There have been some improvements since 1994, especially regarding educational opportunities. Most offenders are able to study for matric at least, and provisions have been made at a few facilities for mother-and-child inmates.
Generally, however, calls for shorter sentences, with more emphasis on community service and probation, more humane conditions, diversion programmes for at-risk youth and so on, are all trumpeted as “soft on crime” – a death-knell for a politician’s career.
Yet these proposals have been shown, around the world, to reduce crime. Simply reforming the bail system will save millions of rand while preventing miscarriages of justice, over-crowding and needless suffering. Those awaiting trial make up one-quarter of our prison population, which means that thousands who are guilty of no crime spend months incarcerated with violent, mentally ill and hardened criminals – effectively being groomed for a future in crime – simply because they are too poor to pay bail.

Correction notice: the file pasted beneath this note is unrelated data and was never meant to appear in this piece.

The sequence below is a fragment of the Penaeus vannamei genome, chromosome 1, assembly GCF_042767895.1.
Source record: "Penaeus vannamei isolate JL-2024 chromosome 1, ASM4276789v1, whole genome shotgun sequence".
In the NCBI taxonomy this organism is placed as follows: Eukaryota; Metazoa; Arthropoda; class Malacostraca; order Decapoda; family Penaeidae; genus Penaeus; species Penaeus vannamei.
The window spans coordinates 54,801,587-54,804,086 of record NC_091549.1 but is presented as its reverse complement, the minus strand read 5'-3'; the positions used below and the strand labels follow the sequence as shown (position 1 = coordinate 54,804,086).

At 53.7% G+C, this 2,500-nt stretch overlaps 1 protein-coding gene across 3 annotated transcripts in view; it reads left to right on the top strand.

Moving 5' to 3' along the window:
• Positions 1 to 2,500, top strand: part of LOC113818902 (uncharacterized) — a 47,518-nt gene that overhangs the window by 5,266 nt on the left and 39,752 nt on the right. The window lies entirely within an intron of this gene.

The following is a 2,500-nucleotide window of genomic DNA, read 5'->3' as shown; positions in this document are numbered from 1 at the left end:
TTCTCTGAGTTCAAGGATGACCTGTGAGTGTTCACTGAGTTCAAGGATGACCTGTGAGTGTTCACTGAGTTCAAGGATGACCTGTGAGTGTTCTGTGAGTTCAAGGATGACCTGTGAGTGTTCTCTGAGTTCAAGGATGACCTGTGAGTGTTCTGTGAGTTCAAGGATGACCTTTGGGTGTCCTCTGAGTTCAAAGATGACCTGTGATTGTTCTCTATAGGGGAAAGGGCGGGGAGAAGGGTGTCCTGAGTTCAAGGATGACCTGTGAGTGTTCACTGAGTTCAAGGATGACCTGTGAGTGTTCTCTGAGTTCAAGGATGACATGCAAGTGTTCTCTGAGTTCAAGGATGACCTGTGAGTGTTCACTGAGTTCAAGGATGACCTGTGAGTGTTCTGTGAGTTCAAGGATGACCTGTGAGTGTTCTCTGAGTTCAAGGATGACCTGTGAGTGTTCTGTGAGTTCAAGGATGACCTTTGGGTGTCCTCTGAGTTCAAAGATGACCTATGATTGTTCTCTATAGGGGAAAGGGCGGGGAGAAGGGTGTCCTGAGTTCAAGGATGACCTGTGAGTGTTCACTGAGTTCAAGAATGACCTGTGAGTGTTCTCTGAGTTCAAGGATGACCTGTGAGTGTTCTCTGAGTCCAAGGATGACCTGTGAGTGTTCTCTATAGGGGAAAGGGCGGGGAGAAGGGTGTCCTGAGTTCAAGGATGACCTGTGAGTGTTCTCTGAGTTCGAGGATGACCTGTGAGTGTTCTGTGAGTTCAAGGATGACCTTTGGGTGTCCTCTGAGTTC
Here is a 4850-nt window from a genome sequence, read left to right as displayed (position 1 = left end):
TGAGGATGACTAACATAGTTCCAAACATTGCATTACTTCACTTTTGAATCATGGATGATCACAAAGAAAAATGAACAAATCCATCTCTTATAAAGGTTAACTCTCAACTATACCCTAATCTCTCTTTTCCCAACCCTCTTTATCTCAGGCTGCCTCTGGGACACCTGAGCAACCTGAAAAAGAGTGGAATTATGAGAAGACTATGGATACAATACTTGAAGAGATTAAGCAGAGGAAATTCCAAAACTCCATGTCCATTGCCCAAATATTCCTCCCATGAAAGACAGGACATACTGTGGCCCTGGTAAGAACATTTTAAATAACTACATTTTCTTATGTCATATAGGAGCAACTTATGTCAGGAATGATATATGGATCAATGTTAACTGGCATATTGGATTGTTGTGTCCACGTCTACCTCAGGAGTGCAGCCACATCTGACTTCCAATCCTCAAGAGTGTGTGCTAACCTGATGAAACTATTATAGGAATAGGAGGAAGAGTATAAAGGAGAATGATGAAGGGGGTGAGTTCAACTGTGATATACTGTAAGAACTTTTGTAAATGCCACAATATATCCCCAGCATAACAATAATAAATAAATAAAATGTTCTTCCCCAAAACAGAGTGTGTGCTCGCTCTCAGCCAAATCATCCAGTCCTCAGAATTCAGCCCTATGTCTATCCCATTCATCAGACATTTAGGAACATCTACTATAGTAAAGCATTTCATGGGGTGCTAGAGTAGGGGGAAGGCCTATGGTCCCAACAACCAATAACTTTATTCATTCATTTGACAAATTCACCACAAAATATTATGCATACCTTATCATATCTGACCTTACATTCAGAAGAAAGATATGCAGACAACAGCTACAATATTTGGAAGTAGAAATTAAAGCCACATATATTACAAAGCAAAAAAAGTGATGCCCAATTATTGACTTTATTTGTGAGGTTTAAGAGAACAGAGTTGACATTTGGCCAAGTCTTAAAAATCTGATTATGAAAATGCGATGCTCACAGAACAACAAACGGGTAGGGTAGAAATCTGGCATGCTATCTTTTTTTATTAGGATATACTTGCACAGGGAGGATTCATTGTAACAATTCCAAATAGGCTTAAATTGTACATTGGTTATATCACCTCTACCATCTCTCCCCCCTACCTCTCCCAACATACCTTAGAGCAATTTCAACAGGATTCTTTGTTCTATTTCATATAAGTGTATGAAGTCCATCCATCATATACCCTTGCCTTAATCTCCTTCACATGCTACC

Father Babychan shows a hidden world in which small gestures of compassion and reparation stem the flood of crime; in which restorative justice programmes reunite broken families, honour the needs of victims, and insist that offenders take responsibility for their choices and crimes. Probably most important for the rest of us, his book presents real, practical alternatives to punitive justice, some of which (such as community service) may seem counter-intuitive at first, but all of which have been proven to reduce both crime and re-offending.